In current clinical practice, most critically ill adults undergoing emergency tracheal intubation receive preoxygenation through an oxygen mask. Administering supplemental oxygen before intubation increases the oxygen content in the patient’s lungs, reducing the risk of hypoxaemia. Despite this, hypoxaemia occurs during 10% to 20% of tracheal intubations in emergency departments or intensive care units, potentially leading to cardiac arrest and death.


The University of Colorado, in collaboration with Vanderbilt University, conducted a trial comparing the two most commonly used preoxygenation methods: noninvasive ventilation and oxygen masks. The Pragmatic Trial Examining Oxygenation Prior to Intubation (PREOXI), led by the Pragmatic Critical Care Research Group (PCCRG), was conducted in 24 ICUs and emergency departments across the U.S. UCHealth University of Colorado Hospital enrolled 120 of the 1,301 patients in the trial. The study aimed to determine if noninvasive ventilation could prevent hypoxaemia during intubation. Findings are published in the New England Journal of Medicine.


During the trial, critically ill adults undergoing tracheal intubation were randomly assigned to either noninvasive ventilation or oxygen mask preoxygenation groups. Among the 1,301 patients enrolled over 17 months, hypoxaemia occurred in 57 of 624 patients (9.1%) in the noninvasive ventilation group and 118 of 637 patients (18.5%) in the oxygen mask group. Additionally, cardiac arrest occurred in one patient (0.2%) in the noninvasive ventilation group and seven patients (1.1%) in the oxygen mask group.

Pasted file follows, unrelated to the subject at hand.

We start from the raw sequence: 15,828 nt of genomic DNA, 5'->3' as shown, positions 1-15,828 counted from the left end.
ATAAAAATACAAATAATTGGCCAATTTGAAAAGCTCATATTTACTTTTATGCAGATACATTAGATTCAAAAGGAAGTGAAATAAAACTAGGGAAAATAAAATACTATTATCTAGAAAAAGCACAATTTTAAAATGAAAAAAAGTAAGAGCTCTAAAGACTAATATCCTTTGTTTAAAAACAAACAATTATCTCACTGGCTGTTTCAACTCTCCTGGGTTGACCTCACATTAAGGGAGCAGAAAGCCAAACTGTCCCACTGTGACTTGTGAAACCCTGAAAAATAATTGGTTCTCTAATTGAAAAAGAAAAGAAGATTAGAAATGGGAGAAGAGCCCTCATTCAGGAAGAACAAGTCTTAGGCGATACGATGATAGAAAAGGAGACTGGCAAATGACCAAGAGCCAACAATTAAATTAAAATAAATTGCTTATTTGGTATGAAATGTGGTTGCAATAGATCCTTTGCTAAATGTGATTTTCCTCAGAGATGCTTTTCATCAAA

Results indicate that the noninvasive ventilation method, using a tight-fitting respirator mask connected to a bilevel positive airway pressure (BiPAP) machine, which delivers air at a higher pressure into the airway, significantly reduced the risk of hypoxaemia and cardiac arrest compared to the oxygen mask method. BiPAP reduced the complication of low oxygen levels by half. The cardiac arrest rate was also lower in the noninvasive ventilation group, an important secondary outcome. 


The researchers believe that the results of this study could have significant, practice-changing outcomes and could lead to better outcomes for this life-saving tracheal intubation procedure. International guidelines state that preoxygenation with either noninvasive ventilation or an oxygen mask is acceptable. The trial’s results are likely to change these guidelines. Clinical implementation of these findings has already started at the UCHealth University of Colorado Hospital and at all other PCCRG sites participating in the trial. 


Source: NEJM

Image Credit: iStock


Gibbs KW, Semler MW, Driver BE et al. (2024) Noninvasive Ventilation for Preoxygenation during Emergency Intubation. NEJM.

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noninvasive ventilation, hypoxaemia, Tracheal intubation, preoxygenation, emergency intubation, oxygen mask Noninvasive Ventilation During Emergency Intubation